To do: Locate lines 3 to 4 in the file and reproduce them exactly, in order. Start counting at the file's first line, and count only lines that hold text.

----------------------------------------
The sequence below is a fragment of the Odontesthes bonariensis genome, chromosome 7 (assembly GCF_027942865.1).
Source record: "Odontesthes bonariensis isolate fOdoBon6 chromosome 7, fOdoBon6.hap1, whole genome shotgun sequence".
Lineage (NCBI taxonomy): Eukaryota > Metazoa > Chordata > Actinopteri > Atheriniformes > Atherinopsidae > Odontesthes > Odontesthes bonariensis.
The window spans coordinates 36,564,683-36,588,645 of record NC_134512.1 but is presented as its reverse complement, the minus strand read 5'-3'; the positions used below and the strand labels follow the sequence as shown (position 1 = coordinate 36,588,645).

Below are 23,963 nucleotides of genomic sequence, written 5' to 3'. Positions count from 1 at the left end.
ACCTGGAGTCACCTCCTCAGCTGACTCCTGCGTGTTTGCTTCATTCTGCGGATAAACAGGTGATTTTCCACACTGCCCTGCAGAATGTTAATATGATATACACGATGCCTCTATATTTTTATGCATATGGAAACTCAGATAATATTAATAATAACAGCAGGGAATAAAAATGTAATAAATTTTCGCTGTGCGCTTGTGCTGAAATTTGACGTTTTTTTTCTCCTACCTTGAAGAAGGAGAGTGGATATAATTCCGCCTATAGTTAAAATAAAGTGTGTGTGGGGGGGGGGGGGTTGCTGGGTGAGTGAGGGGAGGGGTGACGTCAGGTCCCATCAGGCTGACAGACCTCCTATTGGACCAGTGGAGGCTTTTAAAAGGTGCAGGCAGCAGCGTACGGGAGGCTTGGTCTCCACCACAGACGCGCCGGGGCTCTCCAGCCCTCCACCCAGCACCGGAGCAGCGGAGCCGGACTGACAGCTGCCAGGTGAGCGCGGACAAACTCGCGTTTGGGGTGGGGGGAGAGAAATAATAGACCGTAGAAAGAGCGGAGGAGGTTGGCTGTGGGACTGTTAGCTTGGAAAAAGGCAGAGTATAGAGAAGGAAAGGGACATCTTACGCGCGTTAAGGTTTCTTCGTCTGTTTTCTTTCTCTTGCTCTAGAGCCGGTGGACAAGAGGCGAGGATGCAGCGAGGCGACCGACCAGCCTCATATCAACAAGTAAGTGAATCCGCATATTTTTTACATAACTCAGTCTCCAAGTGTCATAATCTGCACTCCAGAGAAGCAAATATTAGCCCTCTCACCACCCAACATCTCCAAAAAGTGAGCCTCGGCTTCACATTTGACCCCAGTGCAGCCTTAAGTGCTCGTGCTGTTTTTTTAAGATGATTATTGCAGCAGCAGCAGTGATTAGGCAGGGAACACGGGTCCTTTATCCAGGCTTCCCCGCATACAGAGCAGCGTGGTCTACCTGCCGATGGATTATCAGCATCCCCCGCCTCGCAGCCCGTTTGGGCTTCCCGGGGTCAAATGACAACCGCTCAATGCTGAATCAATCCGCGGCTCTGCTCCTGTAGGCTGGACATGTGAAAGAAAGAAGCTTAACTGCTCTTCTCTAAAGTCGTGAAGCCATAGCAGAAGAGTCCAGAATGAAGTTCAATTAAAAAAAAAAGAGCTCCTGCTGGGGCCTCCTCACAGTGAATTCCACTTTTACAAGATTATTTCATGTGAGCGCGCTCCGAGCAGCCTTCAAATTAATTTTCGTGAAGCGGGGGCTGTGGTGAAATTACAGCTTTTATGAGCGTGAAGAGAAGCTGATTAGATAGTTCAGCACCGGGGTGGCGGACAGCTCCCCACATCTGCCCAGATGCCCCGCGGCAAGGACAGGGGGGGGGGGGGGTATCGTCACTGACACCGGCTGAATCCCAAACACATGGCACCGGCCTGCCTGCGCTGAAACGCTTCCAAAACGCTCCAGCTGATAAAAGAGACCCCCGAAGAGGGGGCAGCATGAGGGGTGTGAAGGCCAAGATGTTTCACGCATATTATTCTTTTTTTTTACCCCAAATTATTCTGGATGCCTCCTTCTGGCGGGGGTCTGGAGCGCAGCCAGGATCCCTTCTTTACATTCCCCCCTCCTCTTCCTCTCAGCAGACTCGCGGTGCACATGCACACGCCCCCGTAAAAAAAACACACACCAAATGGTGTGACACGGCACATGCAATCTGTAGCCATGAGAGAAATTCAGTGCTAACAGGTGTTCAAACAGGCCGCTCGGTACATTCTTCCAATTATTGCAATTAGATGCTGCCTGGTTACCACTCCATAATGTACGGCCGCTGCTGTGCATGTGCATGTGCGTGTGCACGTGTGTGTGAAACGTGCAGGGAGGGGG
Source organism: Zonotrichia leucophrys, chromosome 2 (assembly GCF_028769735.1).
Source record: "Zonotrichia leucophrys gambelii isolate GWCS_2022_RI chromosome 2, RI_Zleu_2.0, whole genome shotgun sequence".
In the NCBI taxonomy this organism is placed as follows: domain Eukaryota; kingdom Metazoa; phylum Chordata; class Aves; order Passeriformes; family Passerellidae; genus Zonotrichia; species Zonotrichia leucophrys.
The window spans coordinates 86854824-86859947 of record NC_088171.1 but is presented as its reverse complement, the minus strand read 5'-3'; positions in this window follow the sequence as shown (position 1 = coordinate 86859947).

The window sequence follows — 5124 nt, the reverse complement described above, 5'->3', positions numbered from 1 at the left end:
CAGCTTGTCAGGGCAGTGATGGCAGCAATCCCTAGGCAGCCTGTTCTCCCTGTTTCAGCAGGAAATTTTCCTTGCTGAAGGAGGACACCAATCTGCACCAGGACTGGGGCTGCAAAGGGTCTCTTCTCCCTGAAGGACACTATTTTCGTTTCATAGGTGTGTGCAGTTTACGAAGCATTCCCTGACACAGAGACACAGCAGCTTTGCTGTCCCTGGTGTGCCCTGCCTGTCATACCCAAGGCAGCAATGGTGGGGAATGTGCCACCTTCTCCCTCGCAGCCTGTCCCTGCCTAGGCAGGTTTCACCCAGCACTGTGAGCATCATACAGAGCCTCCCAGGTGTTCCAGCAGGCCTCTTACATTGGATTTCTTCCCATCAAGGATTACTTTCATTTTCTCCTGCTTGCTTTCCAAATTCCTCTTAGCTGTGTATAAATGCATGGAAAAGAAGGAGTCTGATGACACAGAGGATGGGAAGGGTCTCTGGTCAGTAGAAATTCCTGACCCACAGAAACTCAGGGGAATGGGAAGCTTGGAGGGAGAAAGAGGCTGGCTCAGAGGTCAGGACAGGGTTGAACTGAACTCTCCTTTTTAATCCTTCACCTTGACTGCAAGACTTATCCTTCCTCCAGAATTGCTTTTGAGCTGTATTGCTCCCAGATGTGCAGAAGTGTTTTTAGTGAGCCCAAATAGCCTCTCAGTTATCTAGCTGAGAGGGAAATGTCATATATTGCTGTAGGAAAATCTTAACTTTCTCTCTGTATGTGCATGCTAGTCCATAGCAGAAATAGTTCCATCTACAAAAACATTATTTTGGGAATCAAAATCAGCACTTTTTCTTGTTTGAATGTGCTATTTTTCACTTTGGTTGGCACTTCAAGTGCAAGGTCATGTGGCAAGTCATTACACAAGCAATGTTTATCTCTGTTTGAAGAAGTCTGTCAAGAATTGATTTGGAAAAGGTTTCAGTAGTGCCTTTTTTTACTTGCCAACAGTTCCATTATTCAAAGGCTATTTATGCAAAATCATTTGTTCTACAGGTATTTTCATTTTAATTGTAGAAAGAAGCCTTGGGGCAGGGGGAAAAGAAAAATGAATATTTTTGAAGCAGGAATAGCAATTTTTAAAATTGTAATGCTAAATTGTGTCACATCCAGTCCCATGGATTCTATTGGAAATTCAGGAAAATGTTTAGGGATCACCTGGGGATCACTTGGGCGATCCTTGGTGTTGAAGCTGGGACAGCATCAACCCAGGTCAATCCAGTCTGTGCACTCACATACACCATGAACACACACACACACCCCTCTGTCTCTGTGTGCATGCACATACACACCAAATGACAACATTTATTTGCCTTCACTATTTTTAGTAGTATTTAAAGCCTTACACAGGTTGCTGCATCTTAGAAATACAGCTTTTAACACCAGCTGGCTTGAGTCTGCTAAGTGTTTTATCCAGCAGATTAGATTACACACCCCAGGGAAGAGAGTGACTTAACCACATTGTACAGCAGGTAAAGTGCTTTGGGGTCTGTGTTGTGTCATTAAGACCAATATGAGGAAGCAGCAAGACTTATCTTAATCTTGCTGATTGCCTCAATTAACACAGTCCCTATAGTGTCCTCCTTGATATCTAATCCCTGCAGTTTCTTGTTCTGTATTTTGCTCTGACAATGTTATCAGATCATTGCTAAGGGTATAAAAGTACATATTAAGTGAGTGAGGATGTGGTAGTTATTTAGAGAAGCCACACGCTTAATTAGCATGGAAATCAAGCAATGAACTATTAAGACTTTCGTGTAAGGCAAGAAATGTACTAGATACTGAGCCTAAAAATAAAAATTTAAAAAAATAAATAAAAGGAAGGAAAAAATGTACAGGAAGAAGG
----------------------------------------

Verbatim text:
Lineage (NCBI taxonomy): Eukaryota > Metazoa > Chordata > Actinopteri > Atheriniformes > Atherinopsidae > Odontesthes > Odontesthes bonariensis.
The window spans coordinates 36,564,683-36,588,645 of record NC_134512.1 but is presented as its reverse complement, the minus strand read 5'-3'; the positions used below and the strand labels follow the sequence as shown (position 1 = coordinate 36,588,645).